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Financial Mindset

Overcoming Addiction to Achieve Emotional and Financial Resilience – A Guest Post by Laurie M

I most frequently write about resilience and regenerative practices from an environmental perspective. And while that’s extremely important, I can’t underscore how vital I also believe it is for us to work towards regenerating and increasing the resilience of the many people who are suffering physically and psychologically in our midst. There’s a tremendous amount of resilience and grit involved in overcoming addiction and even more to course correct towards financial independence

That’s why I’m so pleased to share this guest post from a very good friend of mine. I met Laurie when I lived across the street from the cute bungalow you’ll read more about in her story. I was struck by that bungalow’s curb appeal. What I saw upon being invited inside it impressed me even more. Laurie has a fantastic eye for color and interior design.

She’s also bright, full of life, and financially independent despite having battled addiction and never earning a six figure salary. Enjoy the rest of her inspiring story in her own words. And pay special attention to her key takeaways. They are relevant to all of us, not just those recovering from addiction.

A Traumatic Childhood Leads to Addiction

Please allow me to introduce myself, my name is Laurie M. I am a child of the 60’s with parents who lived through the great depression. My mother was an over spender and my father was an under spender. This did not make for a happy marriage or a sound financial education.

When I was 13 years old, they separated. It was a traumatic experience but I won’t get into details. That’s another story. However, the result left me thinking, I’m never going to get attached to anyone or anything and I lived my life that way for many years. I moved around from place to place, job to job. Never earning a substantial salary.

women for sobriety
Laurie during more troubled times (and always chic)

Taking Steps to Overcome Addiction and its Financial Effects

When I turned 40 I took a look around and decided I wanted something different for my life. I was single, broke, and my main objective was to get high and party. I was unhappy, empty, and unfulfilled. In the past I have had a lot of therapy and saw many counselors to help deal with my childhood issues.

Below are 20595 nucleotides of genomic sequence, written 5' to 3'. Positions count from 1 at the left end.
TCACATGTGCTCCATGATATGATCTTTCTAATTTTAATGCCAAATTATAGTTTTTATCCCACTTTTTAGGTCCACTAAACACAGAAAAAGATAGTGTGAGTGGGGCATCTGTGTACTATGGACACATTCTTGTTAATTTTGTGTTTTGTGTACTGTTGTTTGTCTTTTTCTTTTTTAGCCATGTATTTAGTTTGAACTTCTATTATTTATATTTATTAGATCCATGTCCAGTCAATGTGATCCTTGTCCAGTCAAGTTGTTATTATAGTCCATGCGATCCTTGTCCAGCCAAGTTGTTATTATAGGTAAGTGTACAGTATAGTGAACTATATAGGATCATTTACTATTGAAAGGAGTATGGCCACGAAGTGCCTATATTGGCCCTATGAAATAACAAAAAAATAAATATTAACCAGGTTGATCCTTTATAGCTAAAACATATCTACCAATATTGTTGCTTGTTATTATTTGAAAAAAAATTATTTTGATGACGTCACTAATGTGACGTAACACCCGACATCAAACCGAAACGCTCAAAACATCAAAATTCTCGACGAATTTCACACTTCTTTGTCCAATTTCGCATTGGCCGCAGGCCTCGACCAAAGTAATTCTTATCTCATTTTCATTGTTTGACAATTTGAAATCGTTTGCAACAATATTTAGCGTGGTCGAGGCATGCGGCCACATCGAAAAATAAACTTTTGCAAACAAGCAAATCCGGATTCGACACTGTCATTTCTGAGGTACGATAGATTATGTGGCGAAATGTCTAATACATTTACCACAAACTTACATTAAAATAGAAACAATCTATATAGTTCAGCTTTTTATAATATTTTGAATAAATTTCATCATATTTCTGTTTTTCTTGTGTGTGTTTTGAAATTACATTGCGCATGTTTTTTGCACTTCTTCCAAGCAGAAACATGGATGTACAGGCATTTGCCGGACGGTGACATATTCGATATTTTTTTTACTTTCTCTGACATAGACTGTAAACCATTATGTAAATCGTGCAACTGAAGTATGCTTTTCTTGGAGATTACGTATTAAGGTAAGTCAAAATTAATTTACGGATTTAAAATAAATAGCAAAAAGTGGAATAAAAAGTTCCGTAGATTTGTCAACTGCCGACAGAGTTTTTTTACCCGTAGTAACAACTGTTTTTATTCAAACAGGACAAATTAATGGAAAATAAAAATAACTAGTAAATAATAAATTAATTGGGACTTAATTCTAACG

But one thing I had never dealt with was my addiction. I was forced to look at it and went to a 12-step program for help.

I began to recover emotionally and spiritually. I met some interesting people there and one of them told me that there was an organization called Mass Rehab (Massachusetts Rehabilitation Commission) that helped folks like us get back on the path with money for education and or job training.

Opening My Eyes, Ears, & Mind to the Opportunities Available to Recovering Addicts

Now, I had been in community college but it was going to take forever to even get an AA because I had no math skills and had to take remedial classes just to pass the college entrance exam. My counselor at Mass Rehab was a wonderful and helpful man. He directed me toward a competency-based program at the University of Massachusetts, where I could apply prior learning, life and job experience to get an undergraduate degree. Bonus! They would pay for it.

recovery 101

I really wanted letters behind my name, I had a goal for the fist time in my life. In 2000 I graduated with a BA in Human Services, the first college graduate in my family. Key takeaway: pay attention, take action.

Low-Income & First-Time Home Buyer Programs Offer a Path to Wealth-Building and Financial Resilience

I was living in a rent control apartment in Cambridge, MA and there was a ballot question that was headed towards terminating rent control. I was worried how I would ever be able to live in the area; market rates were high. I started saving money towards a down payment, I paid my bills on time had credit and no debt. I didn’t own much. I drove a used car that I paid for cash, no cable TV, cell phone or internet.